We use cookies to ensure the best user experience and to serve tailored advertising. To learn more about our cookies and how to manage them, please visit our cookie policy

I AGREE
Check our results, Clearing and Adjustment info
Financing your studies

Student loan repayment calculator

A student loan repayment calculator can give you an idea of how much you might expect to pay back and over what period of time.

Mortarboard on pennies for student loan

How does the calculator work?

The figures are only broad indicators of potential outcomes and shouldn’t be considered as financial advice. The calculator is intended for students from England and Wales who began university after autumn 2012.

Student loan repayment calculator (Money Saving Expert)

How are the results calculated?

This calculator estimates how much you may repay overall, assuming your likely starting salary. The results are for illustrative purposes only since the exact repayments will depend on the actual salary earned throughout the period. 

It’s important to note that repayments are based on your earnings, and that many students are unlikely to repay the loan before it is written off (see the foot of this page).

Student loan repayment plans

Repayment plans depend on when you started university.

Plan 1 is for:

  • English or Welsh students who started an undergraduate course in the UK before 1 September 2012
  • Scottish or Northern Irish students who started an undergraduate or postgraduate course in the UK after 1 September 1998
  • EU students who started an undergraduate course in England or Wales after 1 September 1998 but before 1 September 2012
  • EU students who started an undergraduate or postgraduate course in Scotland or Northern Ireland after 1 September 1998

Plan 2 is for: 

  • English or Welsh students who started an undergraduate course in the UK after 1 September 2012
  • EU students who started an undergraduate course in England or Wales after 1 September 2012
  • Anyone took out an Advanced Learner Loan after 1 August 2013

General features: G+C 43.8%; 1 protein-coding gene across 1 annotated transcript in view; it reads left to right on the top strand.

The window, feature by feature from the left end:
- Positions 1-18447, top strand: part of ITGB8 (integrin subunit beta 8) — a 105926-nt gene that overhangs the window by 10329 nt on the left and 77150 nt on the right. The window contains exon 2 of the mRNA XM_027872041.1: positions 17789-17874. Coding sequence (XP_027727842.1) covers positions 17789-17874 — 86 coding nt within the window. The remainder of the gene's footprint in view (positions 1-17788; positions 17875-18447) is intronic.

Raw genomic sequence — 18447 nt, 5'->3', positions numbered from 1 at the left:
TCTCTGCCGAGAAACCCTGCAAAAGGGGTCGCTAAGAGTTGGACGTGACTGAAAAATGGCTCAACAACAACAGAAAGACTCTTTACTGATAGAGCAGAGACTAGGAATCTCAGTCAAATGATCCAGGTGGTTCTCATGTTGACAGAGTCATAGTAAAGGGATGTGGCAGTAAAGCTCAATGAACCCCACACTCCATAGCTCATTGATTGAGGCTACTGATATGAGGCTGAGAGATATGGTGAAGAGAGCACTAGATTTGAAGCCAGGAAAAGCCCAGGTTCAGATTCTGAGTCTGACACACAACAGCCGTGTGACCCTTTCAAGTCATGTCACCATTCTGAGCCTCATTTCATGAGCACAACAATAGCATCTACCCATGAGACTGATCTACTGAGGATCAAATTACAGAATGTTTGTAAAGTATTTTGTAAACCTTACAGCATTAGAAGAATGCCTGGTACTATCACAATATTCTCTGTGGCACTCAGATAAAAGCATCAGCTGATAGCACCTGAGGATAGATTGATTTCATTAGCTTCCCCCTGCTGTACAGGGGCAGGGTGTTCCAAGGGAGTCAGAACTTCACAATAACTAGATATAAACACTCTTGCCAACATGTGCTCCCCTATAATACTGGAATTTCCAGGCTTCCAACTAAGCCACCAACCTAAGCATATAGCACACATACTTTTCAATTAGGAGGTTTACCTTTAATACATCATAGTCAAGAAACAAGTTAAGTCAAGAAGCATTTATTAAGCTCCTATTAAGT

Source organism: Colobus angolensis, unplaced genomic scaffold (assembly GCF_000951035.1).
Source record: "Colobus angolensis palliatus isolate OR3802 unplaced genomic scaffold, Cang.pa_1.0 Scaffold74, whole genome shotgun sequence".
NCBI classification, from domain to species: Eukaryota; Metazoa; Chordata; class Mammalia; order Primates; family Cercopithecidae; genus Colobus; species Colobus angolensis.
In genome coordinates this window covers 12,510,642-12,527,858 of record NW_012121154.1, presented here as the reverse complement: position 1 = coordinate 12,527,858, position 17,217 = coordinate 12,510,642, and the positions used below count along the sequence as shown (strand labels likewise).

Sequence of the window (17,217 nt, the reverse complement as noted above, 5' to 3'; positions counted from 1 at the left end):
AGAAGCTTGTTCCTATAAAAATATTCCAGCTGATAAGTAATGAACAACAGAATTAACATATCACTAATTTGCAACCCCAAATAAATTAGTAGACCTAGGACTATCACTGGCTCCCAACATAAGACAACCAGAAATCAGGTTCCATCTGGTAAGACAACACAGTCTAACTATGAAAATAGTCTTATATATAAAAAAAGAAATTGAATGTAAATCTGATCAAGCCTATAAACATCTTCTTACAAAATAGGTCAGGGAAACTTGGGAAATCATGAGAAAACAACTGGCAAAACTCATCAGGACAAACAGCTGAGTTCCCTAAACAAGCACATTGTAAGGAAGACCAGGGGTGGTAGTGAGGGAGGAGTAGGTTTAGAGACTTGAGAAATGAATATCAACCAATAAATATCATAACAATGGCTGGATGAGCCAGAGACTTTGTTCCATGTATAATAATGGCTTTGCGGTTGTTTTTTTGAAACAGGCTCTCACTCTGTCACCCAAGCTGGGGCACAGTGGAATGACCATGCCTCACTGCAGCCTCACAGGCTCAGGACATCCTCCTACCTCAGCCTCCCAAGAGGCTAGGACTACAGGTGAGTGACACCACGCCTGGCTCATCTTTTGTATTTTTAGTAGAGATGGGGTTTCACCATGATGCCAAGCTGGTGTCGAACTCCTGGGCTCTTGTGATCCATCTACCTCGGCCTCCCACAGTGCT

Postgraduate loans also need to be repaid and have a different repayment schedule. 

Plan 1

From April 2020, repayments under this plan will start when you earn over £19,390 a year, £1,615 a month or £372 a week. This threshold changes each year in line with inflation and from 6 April 2021 will increase to £19,895. Students from Scotland may get a different threshold from April 2021, with the Scottish Government committing to increasing it to £25,000.

You'll pay 9% of the amount you earn over the threshold. For example, if your monthly income is £2,000, it means your earnings over the current threshold are £385. Your student loan repayment would be 9% of this amount. 

Interest rates are usually set in September but may change ad hoc. Although they are based on the cost of living (measured by the retail price index or RPI), they are capped if the Bank of England ‘base rate’ interest is low. From 1 September 2020, Plan 1 interest rates are 1.1%.

Plan 2 

Currently, repayments under Plan 2 will start when you earn over £26,565 a year, £2,214 a month or £511 a week. These thresholds change on 6 April every year to keep pace with average earnings. From 6 April 2021 the threshold increases to £27,295. 

For example, if your monthly income is £2,500, this is £286 above the current repayment threshold and you’d pay 9% of this amount.